Woman says motorcyclist killed by police saved her life

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WASHINGTON -- Two MPD officers were placed on leave after an unarmed motorcyclist was shot dead by DC police, now controversy swirls over the chain of events.

A number of stories surfaced after 31-year-old Terrence Sterling was killed.  From witness accounts of what they say happened to the story police gave media.  Thursday, family and friends of Sterling spoke with DCW50 about who Sterling was and the contradicting stories about how and why he was shot by an officer.

Police said Sterling was riding his motorcycle erratically, then rammed his bike into an officer’s car door, and that is when an officer fired his gun.  However, several witnesses have stepped forward with their stories that say otherwise.

Mayor Muriel Bowser said the officers involved were wearing body cameras, but they were not turned on until after the shooting.

At a press conference Thursday, Mayor Bowser explained, “This was clearly not the intent of MPD policy of our body worn camera program as a result we have immediately implemented procedures to ensure that body worn cameras are being activated properly and as intended by the body worn camera policy.”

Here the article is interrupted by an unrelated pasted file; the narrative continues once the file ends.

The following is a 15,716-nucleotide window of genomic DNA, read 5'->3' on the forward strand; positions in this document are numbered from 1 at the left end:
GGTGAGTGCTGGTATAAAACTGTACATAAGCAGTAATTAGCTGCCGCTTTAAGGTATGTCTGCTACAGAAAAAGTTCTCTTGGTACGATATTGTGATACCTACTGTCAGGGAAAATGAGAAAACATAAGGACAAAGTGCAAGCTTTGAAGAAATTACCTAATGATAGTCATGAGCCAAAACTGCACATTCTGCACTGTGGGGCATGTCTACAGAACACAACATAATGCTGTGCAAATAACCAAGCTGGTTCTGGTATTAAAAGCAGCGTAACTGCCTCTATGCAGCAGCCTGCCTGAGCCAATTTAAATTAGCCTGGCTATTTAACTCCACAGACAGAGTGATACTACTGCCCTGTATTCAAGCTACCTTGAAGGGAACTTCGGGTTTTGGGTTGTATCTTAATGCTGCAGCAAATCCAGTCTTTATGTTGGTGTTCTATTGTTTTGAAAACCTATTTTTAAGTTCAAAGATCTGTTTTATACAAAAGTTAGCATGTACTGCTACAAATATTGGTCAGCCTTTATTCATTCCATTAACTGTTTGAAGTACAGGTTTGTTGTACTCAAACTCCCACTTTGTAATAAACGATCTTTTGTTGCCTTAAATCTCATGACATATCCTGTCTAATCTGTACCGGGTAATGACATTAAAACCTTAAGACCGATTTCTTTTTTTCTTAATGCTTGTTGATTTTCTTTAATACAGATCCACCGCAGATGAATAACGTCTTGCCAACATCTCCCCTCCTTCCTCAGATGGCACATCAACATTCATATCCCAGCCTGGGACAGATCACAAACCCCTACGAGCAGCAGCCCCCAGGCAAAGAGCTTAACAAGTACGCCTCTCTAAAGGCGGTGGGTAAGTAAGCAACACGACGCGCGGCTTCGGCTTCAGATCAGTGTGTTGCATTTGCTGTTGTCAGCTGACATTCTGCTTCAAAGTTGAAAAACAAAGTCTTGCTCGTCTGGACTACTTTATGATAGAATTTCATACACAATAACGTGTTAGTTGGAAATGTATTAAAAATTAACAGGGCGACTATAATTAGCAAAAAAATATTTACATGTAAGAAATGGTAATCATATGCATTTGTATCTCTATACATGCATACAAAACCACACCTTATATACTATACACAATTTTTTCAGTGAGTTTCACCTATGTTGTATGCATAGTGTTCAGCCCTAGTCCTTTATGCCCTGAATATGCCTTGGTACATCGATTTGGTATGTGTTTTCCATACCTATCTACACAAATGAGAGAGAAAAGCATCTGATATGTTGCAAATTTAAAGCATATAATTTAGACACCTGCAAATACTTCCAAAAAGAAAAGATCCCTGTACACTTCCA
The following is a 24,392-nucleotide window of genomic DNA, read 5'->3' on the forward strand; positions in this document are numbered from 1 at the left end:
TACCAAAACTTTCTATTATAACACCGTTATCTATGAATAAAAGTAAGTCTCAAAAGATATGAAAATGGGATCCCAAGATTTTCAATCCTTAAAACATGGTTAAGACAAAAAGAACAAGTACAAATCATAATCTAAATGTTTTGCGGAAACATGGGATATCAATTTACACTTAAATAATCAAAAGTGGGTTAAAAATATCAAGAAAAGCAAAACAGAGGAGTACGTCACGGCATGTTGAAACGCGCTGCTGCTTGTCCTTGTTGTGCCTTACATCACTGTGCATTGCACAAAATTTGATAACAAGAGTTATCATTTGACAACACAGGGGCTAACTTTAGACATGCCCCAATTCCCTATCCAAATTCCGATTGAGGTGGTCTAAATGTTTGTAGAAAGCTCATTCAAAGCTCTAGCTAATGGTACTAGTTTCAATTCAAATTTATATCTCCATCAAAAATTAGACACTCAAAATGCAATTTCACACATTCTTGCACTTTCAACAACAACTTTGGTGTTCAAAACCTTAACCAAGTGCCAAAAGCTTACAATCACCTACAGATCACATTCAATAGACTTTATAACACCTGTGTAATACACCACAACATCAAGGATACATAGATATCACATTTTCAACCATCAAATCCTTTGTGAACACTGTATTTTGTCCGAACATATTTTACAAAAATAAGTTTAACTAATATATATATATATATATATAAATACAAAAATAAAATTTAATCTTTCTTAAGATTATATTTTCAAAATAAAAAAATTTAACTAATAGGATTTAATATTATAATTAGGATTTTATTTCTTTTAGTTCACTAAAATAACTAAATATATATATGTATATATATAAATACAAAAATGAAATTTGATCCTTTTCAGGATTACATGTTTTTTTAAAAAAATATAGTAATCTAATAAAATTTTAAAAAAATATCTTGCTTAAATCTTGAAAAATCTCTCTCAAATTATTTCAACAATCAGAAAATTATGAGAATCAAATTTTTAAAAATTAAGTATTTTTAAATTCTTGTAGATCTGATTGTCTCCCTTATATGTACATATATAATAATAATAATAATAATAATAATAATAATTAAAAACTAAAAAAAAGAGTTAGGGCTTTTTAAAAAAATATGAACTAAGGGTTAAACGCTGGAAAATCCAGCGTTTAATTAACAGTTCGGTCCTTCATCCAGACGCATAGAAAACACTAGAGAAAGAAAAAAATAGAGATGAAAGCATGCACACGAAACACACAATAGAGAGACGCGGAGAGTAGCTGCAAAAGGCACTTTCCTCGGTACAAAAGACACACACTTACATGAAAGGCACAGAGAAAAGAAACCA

Anthony Dixon, knew Sterling since he was a child, and most recently served as his employer for over a decade.  Dixon told DCW50, he believes information may be being withheld.

“Even if they say the officer turned on the body camera after the shooting, where is that video? I think the officer had it on all the time, but the department does not want to release it,” expressed Dixon.

Sterling’s mentor and employer went on to explain the Sterling he knew.  “He has great parents, his dad is a gentleman, he taught Terrence how to be a man, Terrence had that same character, gentle, selfless, always willing to take care of other people,” Dixon said.

For the last 10 years, the motorcyclist worked on HVAC systems in a Silver Spring senior citizen community.

Through tears, Elaine Petrulakis, a resident of the community, described the day Sterling came to her rescue after she fell and cracked her head in August.

“He saved my life and I only wish I could have save his life,” she said.

Days after the shooting, those who knew and worked with Sterling said they still cannot believe he is gone.



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